Extinction is an unpleasant fact for every species on the planet. Given enough time, every species – including humans – will eventually die off.
But while extinction is a natural part of life, it occurs for a variety of different reasons. Some species become extinct because they are forced to contend with new competitors. Others are unable to adapt to changing climates or habitat shifts, and therefore become extinct. These types of extinctions usually occur over tens of thousands of years, which gives new species the chance to take their place.
Other extinctions occur incredibly quickly – often within a matter of decades or centuries. When this happens, there isn’t enough time for new species to fill the niches the extinct species formerly filled. This can unbalance the natural order and put the entire ecosystem in jeopardy.
Unfortunately, humans cause many of these extinctions. Humans do so in a variety of ways, ranging from habitat destruction to excessive hunting to forcing the creatures to live in polluted habitats.
We’ll talk about a few of the animals that are in the most imminent danger from extinction below. We’ll also explain some of the reasons that these species are in danger.
Cross River Gorillas
Cross River gorillas are some of the most endangered primates in the world.
Native to a small part of western Africa, Cross River gorillas are a subspecies of the western lowland gorilla. They inhabit an isolated region that is nearly 200 miles away from their closest relatives. Like most gorillas, Cross River gorillas primarily subsist on leaves and fruits they collect from their rainforest homes.
A variety of factors have led to the decline of these animals. Habitat destruction is one of the leading factors, as humans have converted much of the gorillas’ former range into farmland. Additionally, some people hunt these gorillas, even though it is illegal to do so.
Kemp’s Ridley Sea Turtle
All sea turtles are experiencing population declines, but the Kemp’s ridley sea turtle is the most endangered species in the world.
The Kemp’s ridley sea turtle inhabits much of the Western Atlantic Ocean (which is part of the reason they are also called Atlantic ridley sea turtles) and the Gulf of Mexico. They nest on beaches ranging from Venezuela to New Jersey, but they occasionally travel farther north than this while feeding.
Like most other sea turtles, the Kemp’s ridley sea turtle initially experienced a population decline thanks to human hunting. However, while hunting these turtles is now illegal, they are still under immense pressure from other threats. Habitat loss is one of the biggest challenges these turtles face, but pollution also causes many of these turtles to die.
Additionally, the fishnets used by commercial fishermen entangle many Kemp’s ridley sea turtles.
One of the most endangered animals in the world, the Amur leopard is only represented by a handful of individuals.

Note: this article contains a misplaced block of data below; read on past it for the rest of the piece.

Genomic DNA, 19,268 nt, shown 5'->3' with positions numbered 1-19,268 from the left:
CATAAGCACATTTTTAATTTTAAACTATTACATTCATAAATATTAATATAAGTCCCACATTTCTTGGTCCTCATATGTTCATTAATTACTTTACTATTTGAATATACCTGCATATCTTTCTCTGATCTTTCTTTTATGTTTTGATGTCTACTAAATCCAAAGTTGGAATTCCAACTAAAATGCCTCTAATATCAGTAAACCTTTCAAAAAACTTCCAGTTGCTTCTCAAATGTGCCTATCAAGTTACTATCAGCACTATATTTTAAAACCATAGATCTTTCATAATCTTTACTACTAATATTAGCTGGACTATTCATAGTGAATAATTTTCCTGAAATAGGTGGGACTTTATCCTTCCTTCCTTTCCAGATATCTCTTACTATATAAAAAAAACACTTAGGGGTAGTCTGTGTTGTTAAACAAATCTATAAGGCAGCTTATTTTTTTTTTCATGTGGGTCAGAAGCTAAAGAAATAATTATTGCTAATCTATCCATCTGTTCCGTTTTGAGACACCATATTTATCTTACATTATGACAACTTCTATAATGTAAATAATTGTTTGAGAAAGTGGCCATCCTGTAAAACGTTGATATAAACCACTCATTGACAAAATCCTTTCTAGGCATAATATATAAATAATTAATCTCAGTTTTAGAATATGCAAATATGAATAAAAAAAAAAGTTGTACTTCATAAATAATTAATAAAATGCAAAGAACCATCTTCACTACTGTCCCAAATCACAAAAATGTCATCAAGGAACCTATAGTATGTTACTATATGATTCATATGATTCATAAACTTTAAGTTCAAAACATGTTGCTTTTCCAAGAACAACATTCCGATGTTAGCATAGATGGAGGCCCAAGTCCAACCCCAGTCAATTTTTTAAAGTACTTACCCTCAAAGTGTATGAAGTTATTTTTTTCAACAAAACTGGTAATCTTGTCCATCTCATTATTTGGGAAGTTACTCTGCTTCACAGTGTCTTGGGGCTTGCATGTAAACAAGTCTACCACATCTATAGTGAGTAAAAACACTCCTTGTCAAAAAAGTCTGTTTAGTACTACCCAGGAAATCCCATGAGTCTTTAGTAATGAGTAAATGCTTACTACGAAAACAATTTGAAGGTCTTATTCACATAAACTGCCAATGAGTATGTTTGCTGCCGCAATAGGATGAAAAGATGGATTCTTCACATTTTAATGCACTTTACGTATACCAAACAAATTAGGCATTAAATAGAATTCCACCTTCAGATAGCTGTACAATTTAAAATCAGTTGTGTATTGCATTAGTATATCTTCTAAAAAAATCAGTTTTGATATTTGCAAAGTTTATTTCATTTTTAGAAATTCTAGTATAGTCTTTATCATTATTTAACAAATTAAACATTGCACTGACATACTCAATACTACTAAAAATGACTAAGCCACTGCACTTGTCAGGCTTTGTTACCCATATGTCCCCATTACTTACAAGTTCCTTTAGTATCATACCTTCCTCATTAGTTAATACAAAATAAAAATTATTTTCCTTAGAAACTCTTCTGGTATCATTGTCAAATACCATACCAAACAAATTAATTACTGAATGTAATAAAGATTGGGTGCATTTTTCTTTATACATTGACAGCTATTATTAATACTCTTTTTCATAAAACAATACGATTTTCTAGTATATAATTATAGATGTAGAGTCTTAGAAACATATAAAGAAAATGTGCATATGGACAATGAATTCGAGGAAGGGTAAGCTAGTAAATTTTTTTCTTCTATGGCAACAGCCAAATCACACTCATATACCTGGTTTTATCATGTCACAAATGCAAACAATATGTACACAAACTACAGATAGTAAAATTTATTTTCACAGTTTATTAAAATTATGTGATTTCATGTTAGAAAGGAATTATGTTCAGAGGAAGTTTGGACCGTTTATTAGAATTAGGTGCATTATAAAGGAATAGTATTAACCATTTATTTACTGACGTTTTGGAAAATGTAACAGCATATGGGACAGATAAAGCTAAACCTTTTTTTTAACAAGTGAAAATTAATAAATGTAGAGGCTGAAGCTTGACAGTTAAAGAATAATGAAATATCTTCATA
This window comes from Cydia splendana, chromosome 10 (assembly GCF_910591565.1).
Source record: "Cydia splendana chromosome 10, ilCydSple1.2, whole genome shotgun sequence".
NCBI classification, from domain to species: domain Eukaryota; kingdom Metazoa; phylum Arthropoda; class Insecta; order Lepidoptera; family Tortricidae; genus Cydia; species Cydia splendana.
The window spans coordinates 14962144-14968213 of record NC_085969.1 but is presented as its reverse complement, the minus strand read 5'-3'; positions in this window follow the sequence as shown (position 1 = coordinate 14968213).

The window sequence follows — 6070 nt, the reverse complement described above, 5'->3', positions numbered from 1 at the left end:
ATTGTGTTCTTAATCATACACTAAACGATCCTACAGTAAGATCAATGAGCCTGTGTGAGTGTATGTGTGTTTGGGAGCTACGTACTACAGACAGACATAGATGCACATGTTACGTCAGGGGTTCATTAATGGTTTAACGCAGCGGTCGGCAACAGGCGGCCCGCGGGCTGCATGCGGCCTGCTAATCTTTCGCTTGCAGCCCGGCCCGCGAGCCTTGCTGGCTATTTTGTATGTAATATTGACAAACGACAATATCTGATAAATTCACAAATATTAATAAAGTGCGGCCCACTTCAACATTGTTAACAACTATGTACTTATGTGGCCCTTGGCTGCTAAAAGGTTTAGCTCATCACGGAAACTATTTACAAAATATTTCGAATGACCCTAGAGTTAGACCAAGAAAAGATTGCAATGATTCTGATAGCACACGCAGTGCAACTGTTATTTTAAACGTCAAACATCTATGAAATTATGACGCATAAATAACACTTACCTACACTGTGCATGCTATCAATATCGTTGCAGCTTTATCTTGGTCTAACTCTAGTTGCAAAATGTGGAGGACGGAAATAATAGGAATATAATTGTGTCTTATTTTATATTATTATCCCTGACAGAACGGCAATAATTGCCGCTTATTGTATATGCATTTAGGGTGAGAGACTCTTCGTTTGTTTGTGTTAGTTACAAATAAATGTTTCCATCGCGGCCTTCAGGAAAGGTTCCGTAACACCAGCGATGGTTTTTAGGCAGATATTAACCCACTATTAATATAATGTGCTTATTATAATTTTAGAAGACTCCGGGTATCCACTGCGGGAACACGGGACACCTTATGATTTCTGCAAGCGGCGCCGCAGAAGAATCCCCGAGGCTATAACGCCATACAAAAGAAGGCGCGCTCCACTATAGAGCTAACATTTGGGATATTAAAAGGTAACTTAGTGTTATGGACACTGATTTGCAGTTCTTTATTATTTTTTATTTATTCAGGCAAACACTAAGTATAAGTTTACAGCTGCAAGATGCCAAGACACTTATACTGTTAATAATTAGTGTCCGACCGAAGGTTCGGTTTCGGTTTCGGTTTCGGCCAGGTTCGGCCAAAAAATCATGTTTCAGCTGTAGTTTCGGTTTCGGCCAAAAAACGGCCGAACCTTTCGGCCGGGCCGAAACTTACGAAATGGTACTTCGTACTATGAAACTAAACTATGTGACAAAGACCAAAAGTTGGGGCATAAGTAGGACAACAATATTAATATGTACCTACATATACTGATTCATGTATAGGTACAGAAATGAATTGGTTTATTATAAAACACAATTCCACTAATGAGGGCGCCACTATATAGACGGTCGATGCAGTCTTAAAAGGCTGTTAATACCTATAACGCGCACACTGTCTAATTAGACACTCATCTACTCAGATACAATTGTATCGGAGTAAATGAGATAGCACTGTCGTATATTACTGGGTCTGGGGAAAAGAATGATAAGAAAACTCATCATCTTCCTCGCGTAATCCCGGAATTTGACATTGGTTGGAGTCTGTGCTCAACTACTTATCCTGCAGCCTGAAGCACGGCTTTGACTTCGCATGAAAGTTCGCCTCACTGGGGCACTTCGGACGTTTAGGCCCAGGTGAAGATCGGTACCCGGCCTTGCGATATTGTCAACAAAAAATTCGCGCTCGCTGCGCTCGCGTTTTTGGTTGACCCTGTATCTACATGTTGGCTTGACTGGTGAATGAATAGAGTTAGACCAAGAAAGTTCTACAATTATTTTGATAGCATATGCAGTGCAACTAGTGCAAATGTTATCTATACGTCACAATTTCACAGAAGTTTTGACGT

Amur leopards live in a very small area near the Russia-China border. However, they were formerly found over a much larger area, which included the entire Korean peninsula. Amur leopards have thicker coats than most other leopards, and they also have paler markings.
A variety of threats face the Amur leopard. Much of their forest habitat has been cut down to make room for farmland, and illegal poaching is also a very serious problem for these beautiful leopards. Unfortunately, these activities have made the Amur leopard the rarest cat in the world. Scientists estimate that fewer than 100 individuals now live in the wild.
While most rhinoceroses are experiencing drastic population declines, the Javan rhino will likely be the next species to become extinct.
The Javan rhinoceros is a relatively small rhino with smaller horns than most other species. Although these animals formerly inhabited much of Southeast Asia, they are now only found on the very westernmost tip of Java. Scientists suspect that there are only about 60 individuals still living in the wild.
Several factors have caused Javan rhinos to suffer such drastic population declines. However, as with all other rhino species, illegal poaching has been the most significant factor. They’re often hunted for their horns, which are (wrongly) thought to provide health benefits to those who consume them.
Unlike some other rhino species, Javan rhinos are solitary animals, who spend most of their lives alone.
The vaquita goes to show that all animals – even those who live in the water – are at risk of extinction.
The vaquita is a critically endangered dolphin that lives in the Gulf of California. Very small animals, the average vaquita is only about 4 feet in length. They primarily feed on fish, squid and mollusks, which they capture in shallow water near mangrove forests.
Scientists currently believe that less than 100 vaquitas exist in the wild. The biggest threat to vaquitas is the commercial fishing industry, which often causes the dolphins to become entangled in their large nets. While efforts are underway to help educate fishermen about the dangers their nets represent to these species, the vaquitas are likely to disappear entirely unless significant changes are made.
Unfortunately, humans have played a big part in the population declines of many of these species. However, as more people learn about the perils these animals face, they may begin taking steps to protect these animals. This may allow some of them may recover entirely.
If any of these animals go extinct, it will certainly be unfortunate. However, their loss not only means we won’t be able to enjoy these species – but it also means that the ecosystems in which they live may suffer damage too. Accordingly, it is vitally important that humans take the necessary steps to protect these fantastic creatures.
What kinds of things can you do to help protect endangered species? Let us know your ideas in the comments below.